This harsh account of the “Cadernos da Limia” (Limia’s Sketchbook) runs through landscapes where nostalgia for lost paradise and despair for a threatened future were installed. Territories mistreated by the deceptive illusion that only a better life is possible in the cities and that has condemned the rural to the slow agony of abandonment and depopulation. I felt the need to inhabit those barren landscapes and conceived the idea of a second part in which I would map the human geography of the Limia. Without trying to create a typology of illustrious personages or a gallery of characters, my intention was to draw a fresco that represents the richness of nuances and contrasts that shape the social, cultural and economic reality of Alta Limia. At the end of 2018 I started the documentation, research and production phases, and since the beginning of 2019 I am developing the project in which I hope to work for an approximate period of two years, and which I have provisionally called “Cadernos da Limia: Civitas Limicorum“.
At this crossroads of memory, reality and feelings, it is not always easy to get rid of the prejudices or the suffocating daily life of the known, so I felt it necessary to propose an alternative discourse in which, for example, I could incorporate archival materials or resort to the intervention of other plastic disciplines to project new ideas and debates beyond the realm of visual immediacy. Under this premise, and still in the experimental phase, the third part of the project is the “Cadernos da Limia: Intersecciones“, conceived as a space for intellectual exploration and an opportunity for collaboration with artists from other disciplines.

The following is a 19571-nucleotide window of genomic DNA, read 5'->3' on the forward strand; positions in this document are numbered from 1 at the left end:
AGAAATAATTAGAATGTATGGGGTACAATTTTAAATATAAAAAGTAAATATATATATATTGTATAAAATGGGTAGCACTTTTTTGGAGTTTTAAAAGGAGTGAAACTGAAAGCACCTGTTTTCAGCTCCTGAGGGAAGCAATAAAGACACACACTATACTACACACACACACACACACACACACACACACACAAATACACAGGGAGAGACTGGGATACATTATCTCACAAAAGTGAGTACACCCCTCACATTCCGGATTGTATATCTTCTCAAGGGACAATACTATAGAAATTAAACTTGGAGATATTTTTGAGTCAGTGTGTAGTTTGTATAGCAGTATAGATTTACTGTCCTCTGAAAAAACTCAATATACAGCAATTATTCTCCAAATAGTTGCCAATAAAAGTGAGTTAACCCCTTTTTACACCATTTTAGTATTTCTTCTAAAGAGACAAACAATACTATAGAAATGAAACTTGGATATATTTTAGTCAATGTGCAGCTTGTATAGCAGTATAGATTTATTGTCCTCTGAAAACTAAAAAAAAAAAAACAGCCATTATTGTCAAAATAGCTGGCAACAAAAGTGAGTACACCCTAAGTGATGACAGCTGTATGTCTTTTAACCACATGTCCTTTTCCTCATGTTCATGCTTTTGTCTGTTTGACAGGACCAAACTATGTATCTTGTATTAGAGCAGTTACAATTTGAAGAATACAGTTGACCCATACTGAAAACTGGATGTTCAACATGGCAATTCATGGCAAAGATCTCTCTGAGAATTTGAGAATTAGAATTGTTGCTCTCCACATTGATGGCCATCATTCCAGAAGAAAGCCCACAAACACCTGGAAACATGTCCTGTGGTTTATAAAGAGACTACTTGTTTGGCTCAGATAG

Although there is an emotional link that connects me to the Limia, I am still an outsider who looks out on the window of the rural world with a certain bitterness as in our fortresses of cement and asphalt we have stopped feeling the beat of the Earth, which in each place beats with the specific rhythm of its language, culture and traditions.
It is naïve to think that photography has some capacity to change the world, but it can be a legitimate vehicle to propose reflections on universal issues or to channel our commitment to the reality that by destiny, chance or vocation we have to face. I consider that the “Cadernos da Limia” can be a useful tool to propose social dynamics that stimulate the debate on the Galician rural life and its value, not only economic, but also as the last and authentic bastion of our cultural heritage. To abandon the liturgy of the white cube, to renounce the quota of vanity and for society to receive a cultural return from this project, would more than justify the efforts employed.
These “Cadernos da Limia” also have some personal search, a way of illuminating some of the shadows of my biography -which in the photographic field is as brief as it is insignificant-, as well as an urgent need to recover the silence of all those years in which “I simply had nothing to say”.